George Teagarden

Attorney General of Kansas — Opinion
March 31, 2000

Re: Livestock and Domestic Animals — Animal Dealers — Definitions; Animal Shelter or Pound

Synopsis: An animal shelter employee or shelter volunteer is required to be licensed if, to accommodate the shelter, the employee or volunteer temporarily harbors the animal in the employee’s or volunteer’s home. Additionally, K.S.A. 1999 Supp. 47-1712
authorizes the Livestock Commissioner to promulgate regulations that address the number of animals temporarily housed in the home of an animal shelter employee or shelter volunteer and the length of time that an animal may be housed in the home of an animal shelter employee or shelter volunteer.

Regarding the licensure of animal rescue organizations that place homeless animals in the homes of their members, the Commissioner cannot issue an animal shelter license to the organization unless the latter operates a facility. Rather, the Commissioner may issue an animal shelter license to the individual member who is harboring an animal in the member’s home. Finally, the Kansas Pet Animal Act provides no authority for the Commissioner to exempt a person from licensure based upon the number of animals harbored. Cited herein: K.S.A. 1999 Supp. 47-1704; 47-1712.

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Carla J. Stovall, Attorney General of Kansas

George Teagarden Livestock Commissioner Kansas Animal Health Department 708 S.W. Jackson Topeka, Kansas 66603

Dear Mr. Teagarden:

You request our opinion regarding the scope of the Kansas Pet Animal Act,[1] which regulates animal shelters and pounds. Specifically, you inquire whether an animal shelter employee or volunteer is required to be licensed if, to accommodate the shelter, the employee or volunteer temporarily harbors the animal in the employee’s or volunteer’s home.

The purpose of the Kansas Pet Animal Act is to “license . . . and regulate the conditions of certain premises and facilities within the state . . . where animals are maintained, sold or offered or maintained for sale.”[2] A person who violates any provision of the Kansas Pet Animal Act is subject to criminal prosecution and/or a civil fine.[3]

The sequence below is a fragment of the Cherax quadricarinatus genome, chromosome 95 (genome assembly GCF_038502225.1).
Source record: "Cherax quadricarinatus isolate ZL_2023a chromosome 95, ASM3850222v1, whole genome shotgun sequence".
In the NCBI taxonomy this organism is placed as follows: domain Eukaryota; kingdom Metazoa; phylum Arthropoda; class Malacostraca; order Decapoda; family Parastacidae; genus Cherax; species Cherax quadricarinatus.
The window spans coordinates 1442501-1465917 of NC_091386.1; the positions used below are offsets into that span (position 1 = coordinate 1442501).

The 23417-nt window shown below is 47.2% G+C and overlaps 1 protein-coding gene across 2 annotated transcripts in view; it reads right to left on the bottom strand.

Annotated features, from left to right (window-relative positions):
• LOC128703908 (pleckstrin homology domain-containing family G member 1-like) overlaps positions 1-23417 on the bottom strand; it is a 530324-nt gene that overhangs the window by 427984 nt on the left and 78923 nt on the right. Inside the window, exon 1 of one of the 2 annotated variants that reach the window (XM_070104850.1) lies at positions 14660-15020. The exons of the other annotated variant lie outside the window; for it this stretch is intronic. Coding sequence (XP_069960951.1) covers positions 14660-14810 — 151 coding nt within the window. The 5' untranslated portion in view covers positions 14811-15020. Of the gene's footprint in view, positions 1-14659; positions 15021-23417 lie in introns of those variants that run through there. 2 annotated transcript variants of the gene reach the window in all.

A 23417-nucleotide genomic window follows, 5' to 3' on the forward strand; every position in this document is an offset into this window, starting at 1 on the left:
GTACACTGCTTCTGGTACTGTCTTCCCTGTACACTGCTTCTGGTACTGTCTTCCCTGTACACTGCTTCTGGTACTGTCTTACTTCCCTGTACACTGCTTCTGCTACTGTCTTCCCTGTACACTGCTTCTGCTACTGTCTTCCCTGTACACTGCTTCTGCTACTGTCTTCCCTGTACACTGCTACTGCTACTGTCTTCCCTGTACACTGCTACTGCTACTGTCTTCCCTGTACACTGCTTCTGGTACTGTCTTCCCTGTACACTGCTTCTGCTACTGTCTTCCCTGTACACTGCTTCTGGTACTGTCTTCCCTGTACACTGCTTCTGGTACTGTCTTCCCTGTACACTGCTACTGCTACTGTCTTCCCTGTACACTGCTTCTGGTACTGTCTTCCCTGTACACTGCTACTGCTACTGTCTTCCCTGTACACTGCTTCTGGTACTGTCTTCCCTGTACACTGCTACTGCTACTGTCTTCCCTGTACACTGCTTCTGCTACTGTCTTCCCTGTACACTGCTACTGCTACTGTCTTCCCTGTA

K.S.A. 1999 Supp. 47-1704 provides, as follows:

“It shall be unlawful for any person to operate a pound or animal shelter . . . unless a license for such pound or shelter has been obtained from the commissioner.”

“Animal shelter” and “pound” are defined, in part, as follows:

“(g) ‘Animal shelter’ or `pound’ means a facility which is used or designed for use to house, contain, impound or harbor any seized stray, homeless, relinquished or abandoned animal or a person who acts as an animal rescuer, or who collects and cares for unwanted animals or offers them for adoption.”[4]

Prior to 1996, the definition of “animal shelter” and “pound” contained a requirement that the facility be operated by a humane society or some other nonprofit animal welfare organization.[5] The 1996 Legislature broadened the definition considerably by eliminating this requirement and including in the definition any person who “acts as an animal rescuer” or “collects and cares for unwanted animals.” Clearly, an animal shelter employee or a shelter volunteer who, as an accommodation to the shelter, harbors animals — albeit, temporarily — in the person’s home is operating a facility for homeless animals and, therefore, should be licensed in order not to run afoul of the Kansas Pet Animal Act.

You also inquire whether the Livestock Commissioner can adopt rules and regulations in the following areas: (1) limiting the number of animals that may be harbored in the home of an animal shelter employee or shelter volunteer and; (2) limiting the length of time that an animal may be harbored in the home of an animal shelter employee or shelter volunteer.